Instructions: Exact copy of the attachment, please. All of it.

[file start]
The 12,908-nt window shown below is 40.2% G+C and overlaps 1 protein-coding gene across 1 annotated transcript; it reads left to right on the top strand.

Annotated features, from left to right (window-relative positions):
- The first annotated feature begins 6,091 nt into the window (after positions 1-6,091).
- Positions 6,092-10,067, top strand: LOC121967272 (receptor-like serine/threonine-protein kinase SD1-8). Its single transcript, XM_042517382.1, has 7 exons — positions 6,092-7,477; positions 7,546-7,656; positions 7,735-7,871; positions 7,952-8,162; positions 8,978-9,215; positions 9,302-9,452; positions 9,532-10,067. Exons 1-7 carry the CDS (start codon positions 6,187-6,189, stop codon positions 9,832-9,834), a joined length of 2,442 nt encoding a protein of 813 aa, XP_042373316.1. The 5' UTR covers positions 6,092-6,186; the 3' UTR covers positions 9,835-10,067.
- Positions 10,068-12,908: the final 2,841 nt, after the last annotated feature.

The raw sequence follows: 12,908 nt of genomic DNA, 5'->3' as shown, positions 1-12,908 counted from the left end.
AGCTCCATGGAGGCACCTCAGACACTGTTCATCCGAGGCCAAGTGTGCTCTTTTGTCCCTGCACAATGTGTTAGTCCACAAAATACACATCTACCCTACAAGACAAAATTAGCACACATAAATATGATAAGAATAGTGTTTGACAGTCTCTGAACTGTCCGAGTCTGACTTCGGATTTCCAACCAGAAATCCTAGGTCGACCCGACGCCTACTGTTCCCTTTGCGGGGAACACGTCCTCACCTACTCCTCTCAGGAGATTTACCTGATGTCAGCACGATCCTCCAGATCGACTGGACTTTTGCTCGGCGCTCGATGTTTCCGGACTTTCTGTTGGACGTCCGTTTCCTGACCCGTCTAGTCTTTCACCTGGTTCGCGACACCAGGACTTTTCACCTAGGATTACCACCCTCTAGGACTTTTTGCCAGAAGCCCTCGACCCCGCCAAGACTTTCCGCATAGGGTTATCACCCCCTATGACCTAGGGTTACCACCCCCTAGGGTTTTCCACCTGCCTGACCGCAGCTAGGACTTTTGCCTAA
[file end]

The 12,908-nt window shown below is 40.2% G+C and overlaps 1 protein-coding gene across 1 annotated transcript; it reads left to right on the top strand.

Annotated features, from left to right (window-relative positions):
- The first annotated feature begins 6,091 nt into the window (after positions 1-6,091).
- Positions 6,092-10,067, top strand: LOC121967272 (receptor-like serine/threonine-protein kinase SD1-8). Its single transcript, XM_042517382.1, has 7 exons — positions 6,092-7,477; positions 7,546-7,656; positions 7,735-7,871; positions 7,952-8,162; positions 8,978-9,215; positions 9,302-9,452; positions 9,532-10,067. Exons 1-7 carry the CDS (start codon positions 6,187-6,189, stop codon positions 9,832-9,834), a joined length of 2,442 nt encoding a protein of 813 aa, XP_042373316.1. The 5' UTR covers positions 6,092-6,186; the 3' UTR covers positions 9,835-10,067.
- Positions 10,068-12,908: the final 2,841 nt, after the last annotated feature.

The raw sequence follows: 12,908 nt of genomic DNA, 5'->3' as shown, positions 1-12,908 counted from the left end.
AGCTCCATGGAGGCACCTCAGACACTGTTCATCCGAGGCCAAGTGTGCTCTTTTGTCCCTGCACAATGTGTTAGTCCACAAAATACACATCTACCCTACAAGACAAAATTAGCACACATAAATATGATAAGAATAGTGTTTGACAGTCTCTGAACTGTCCGAGTCTGACTTCGGATTTCCAACCAGAAATCCTAGGTCGACCCGACGCCTACTGTTCCCTTTGCGGGGAACACGTCCTCACCTACTCCTCTCAGGAGATTTACCTGATGTCAGCACGATCCTCCAGATCGACTGGACTTTTGCTCGGCGCTCGATGTTTCCGGACTTTCTGTTGGACGTCCGTTTCCTGACCCGTCTAGTCTTTCACCTGGTTCGCGACACCAGGACTTTTCACCTAGGATTACCACCCTCTAGGACTTTTTGCCAGAAGCCCTCGACCCCGCCAAGACTTTCCGCATAGGGTTATCACCCCCTATGACCTAGGGTTACCACCCCCTAGGGTTTTCCACCTGCCTGACCGCAGCTAGGACTTTTGCCTAA